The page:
The initial goal was to return the little deer as soon as possible to the wild. But the deer, and the couple it adopted, did not seem to want that to occur. What ensued was a relationship that not only amazed and helped one North Carolina mountain couple, but had an impact on much of the community where they live.
Cheryl Moretz of Linville, N.C. was well aware of “the other woman.” She knew Mimi loved her husband, Dennis, in a rare, unconditional way. Not only did Cheryl approve of the “love affair,” she also welcomed Mimi into the family.
“Looking into Mimi’s eyes was like looking into the eyes of God,” says Cheryl. “I think Mimi had a purpose and the ability to heal the human heart.”
Mimi, you see, wasn’t human – but a deer that came into the Moretzes’ lives when she was struggling to survive. When Dennis, who grew up on a farm near Boone, N.C., found out his brother, Ernest, had rescued a starving baby deer from his pastures, he jumped in to help. He had raised many different species of animals throughout his life and he knew he could help the young deer gain strength and return to the wild.
“My ultimate goal,” explains Dennis, “was to readapt her back to nature. “
The hearts of Dennis and Cheryl melted the first time they saw the baby deer. She still had her spots and weighed a mere six pounds. They transported her to their home in Linville Ridge where they bottle-fed her and nurtured her as if she were one of their own. She was even readily accepted into the fold by the couple’s two beagles: Beagie and Bagel.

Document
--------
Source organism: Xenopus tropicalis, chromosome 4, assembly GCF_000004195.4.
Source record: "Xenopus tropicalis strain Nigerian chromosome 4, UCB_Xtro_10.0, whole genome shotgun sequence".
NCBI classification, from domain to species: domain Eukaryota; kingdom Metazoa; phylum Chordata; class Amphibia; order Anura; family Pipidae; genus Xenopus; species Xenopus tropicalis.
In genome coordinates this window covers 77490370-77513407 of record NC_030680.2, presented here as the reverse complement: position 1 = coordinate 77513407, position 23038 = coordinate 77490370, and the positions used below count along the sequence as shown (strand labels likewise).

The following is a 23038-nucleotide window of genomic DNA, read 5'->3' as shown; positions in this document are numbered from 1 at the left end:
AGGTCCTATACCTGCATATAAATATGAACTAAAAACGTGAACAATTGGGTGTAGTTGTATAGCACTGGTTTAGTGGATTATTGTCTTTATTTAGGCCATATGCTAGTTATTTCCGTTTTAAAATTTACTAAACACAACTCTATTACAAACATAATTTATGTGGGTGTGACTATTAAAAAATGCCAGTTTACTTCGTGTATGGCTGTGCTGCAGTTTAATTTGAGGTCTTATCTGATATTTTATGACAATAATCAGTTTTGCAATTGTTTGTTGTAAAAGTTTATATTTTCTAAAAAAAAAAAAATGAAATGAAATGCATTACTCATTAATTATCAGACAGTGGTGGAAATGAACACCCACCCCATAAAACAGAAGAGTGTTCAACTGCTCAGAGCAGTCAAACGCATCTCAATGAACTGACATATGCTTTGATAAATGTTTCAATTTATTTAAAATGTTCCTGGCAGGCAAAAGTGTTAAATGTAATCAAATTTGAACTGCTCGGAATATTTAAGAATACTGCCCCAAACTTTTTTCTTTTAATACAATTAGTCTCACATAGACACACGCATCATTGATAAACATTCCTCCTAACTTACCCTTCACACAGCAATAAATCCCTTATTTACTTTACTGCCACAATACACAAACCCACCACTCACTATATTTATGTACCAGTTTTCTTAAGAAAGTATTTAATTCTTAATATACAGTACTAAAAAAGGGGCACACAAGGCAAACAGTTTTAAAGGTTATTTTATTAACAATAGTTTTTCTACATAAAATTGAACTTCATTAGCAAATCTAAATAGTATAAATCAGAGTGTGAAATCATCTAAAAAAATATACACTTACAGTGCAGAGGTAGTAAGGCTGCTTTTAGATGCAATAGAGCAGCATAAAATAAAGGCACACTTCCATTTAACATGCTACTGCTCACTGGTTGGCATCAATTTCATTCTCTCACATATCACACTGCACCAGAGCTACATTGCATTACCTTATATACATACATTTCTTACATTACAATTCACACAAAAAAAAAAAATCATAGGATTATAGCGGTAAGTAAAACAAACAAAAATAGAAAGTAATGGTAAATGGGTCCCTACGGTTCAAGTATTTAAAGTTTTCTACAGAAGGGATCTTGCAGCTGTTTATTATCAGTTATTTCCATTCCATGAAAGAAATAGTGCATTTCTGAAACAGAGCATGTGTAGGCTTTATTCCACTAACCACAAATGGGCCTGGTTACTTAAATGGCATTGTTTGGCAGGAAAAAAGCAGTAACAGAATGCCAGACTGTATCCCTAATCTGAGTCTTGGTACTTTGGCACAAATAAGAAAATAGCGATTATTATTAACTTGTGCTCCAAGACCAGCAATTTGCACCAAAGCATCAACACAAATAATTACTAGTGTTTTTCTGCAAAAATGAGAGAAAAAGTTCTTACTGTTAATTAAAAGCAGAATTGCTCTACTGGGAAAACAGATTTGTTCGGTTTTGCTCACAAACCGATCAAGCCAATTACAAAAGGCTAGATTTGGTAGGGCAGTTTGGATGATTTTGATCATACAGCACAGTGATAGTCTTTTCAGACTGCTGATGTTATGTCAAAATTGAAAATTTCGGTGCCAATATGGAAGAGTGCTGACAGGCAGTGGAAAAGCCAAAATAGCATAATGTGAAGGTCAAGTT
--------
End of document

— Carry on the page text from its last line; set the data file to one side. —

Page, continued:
Life Throws a Curve Ball
Shortly after Mimi arrived in Linville in May 2010, Dennis fell ill and received a devastating diagnosis from his doctors. A virus was attacking his heart and he needed to stop working – he’s the owner of Moretz Construction Company in Boone – and enter a treatment program.
Man and deer exchanged responsibilities while continuing their growing bond. Dennis had been nursing Mimi to health and now it was her turn to work her magic on him. She also comforted Cheryl, who spiraled into waves of depression after her husband’s diagnosis.
“After Dennis became so ill, she never left his side,” says Cheryl. “She would come up on the deck and lick the back of his neck or head. She would also come and lick my neck when I was crying.”
“There’s nothing more calming than a little deer licking your hand, “says Dennis.
As Dennis began his recovery, he would take long walks with Mimi close beside him. Their daily walking pattern didn’t go unnoticed. Other residents began looking for the duo and even scheduled time to bring their grandchildren to spots along their path to see Mimi up close. Mimi would greet the kids and even allow them to touch her.
Living Between Worlds
Dennis carefully trained Mimi in a way to allow her to survive on her own in the woods, and she was free to roam and play with other deer. Mimi, however, preferred to stay close to their home.